Martinu is a composer
who seems to have a growing worldwide fan club, if the proliferation
of recordings of his music is any indication. I approached this music
feeling some sort of obligation to like it. Alas, after careful consideration,
I must conclude that Martinu was a composer that was as uneven
as he was prolific. He was also given, like his American counterpart
Alan Hovhaness, to repeated uses of the same compositional devices;
devices which wear thin very quickly.
That is not to say that there is not at least some
interesting music here. In particular, the slow movements are fresh
in their harmonic language, and original in their melodic construct.
In particular, the Andante of the seventh quartet is simply gorgeous,
and it is played here with a tenderness and care that borders on the
sublime. Alas, the two or three slow gems cannot make up for the incessant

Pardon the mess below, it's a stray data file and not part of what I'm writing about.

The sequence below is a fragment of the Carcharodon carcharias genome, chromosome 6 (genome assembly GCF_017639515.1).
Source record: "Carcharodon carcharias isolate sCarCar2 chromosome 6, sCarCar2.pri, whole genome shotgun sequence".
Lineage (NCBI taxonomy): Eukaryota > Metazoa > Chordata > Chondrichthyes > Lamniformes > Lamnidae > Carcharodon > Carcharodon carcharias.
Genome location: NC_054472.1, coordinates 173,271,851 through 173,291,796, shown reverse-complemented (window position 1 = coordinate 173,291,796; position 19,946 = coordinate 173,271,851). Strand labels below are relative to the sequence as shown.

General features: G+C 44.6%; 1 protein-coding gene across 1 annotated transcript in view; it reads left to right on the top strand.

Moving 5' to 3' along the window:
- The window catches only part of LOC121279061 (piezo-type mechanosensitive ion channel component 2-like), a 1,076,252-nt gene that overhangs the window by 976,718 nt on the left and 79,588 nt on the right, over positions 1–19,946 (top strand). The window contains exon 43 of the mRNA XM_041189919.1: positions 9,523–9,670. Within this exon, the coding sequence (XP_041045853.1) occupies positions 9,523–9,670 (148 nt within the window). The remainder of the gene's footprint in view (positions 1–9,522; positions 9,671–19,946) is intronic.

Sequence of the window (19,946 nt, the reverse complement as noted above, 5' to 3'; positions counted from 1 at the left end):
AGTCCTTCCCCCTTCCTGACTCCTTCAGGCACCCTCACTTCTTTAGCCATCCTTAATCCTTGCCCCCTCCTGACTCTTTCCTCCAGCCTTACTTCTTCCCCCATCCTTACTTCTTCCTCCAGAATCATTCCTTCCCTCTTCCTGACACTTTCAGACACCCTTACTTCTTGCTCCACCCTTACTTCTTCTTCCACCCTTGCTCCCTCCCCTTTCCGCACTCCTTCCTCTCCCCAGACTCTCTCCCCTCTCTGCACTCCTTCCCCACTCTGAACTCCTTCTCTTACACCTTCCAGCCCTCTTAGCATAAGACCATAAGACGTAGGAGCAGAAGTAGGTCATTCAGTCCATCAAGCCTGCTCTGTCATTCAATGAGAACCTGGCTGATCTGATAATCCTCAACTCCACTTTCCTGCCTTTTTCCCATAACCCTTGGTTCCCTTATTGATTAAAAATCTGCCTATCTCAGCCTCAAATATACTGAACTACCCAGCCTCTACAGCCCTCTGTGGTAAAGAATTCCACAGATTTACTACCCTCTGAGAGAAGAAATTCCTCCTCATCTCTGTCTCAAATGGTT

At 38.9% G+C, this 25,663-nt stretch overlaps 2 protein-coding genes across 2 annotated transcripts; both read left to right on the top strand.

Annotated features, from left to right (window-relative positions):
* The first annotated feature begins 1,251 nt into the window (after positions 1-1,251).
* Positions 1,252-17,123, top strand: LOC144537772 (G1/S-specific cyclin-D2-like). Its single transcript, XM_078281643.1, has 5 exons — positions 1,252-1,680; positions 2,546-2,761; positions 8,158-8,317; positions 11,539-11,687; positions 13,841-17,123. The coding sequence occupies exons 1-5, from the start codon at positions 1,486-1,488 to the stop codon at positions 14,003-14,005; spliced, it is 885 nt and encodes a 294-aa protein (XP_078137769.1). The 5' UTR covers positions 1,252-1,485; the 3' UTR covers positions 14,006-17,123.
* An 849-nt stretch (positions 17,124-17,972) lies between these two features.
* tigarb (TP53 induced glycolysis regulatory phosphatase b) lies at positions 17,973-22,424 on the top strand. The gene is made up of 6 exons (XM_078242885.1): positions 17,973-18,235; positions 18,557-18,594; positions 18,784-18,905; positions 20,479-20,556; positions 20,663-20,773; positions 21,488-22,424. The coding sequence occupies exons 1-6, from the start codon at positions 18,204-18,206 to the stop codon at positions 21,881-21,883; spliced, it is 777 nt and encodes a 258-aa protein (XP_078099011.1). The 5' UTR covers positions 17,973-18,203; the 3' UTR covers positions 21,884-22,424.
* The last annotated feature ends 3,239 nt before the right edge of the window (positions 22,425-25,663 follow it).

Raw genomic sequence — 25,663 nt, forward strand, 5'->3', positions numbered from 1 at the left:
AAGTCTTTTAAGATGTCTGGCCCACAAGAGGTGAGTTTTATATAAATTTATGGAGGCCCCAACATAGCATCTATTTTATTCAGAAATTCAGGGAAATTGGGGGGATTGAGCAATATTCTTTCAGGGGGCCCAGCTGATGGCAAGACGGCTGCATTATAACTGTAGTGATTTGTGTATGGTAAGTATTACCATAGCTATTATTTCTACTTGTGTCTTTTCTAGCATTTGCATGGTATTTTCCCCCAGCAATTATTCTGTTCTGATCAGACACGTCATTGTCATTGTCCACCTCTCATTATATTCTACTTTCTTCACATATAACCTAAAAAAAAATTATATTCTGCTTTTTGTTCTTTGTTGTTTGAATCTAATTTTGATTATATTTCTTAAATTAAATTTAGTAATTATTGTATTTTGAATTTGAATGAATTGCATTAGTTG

underpinning of chugging sixteenth-note chords, scored in gratingly
tight and dissonant harmonies that demolish the majority of the faster
movements. One can handle this device for a time. It was reasonably
effective in the fourth quartet’s first movement. But when it reappeared
in the second and fourth movements, and then reared its head again in
the fifth quartet, I, for one, had had quite enough.
Nevertheless, there is still some music to enjoy here,
and despite the freight train motif, the melodies that peer above it
have some originality and grace, and are at least worth the investment
of a single listen.
The performances here
are basically above reproach. The Martinu quartet plays vigorously,
and with a fine sense of ensemble. They are simply ravishing in tone
and expression in the slower movements mentioned above. It would
be a joy indeed to hear them in better repertoire.
Keith Anderson, as usual,
provides excellent program notes and the sound quality is of the first
order. For fans of Martinu’s music, this disc is worth the
investment. Recommended with some hesitation.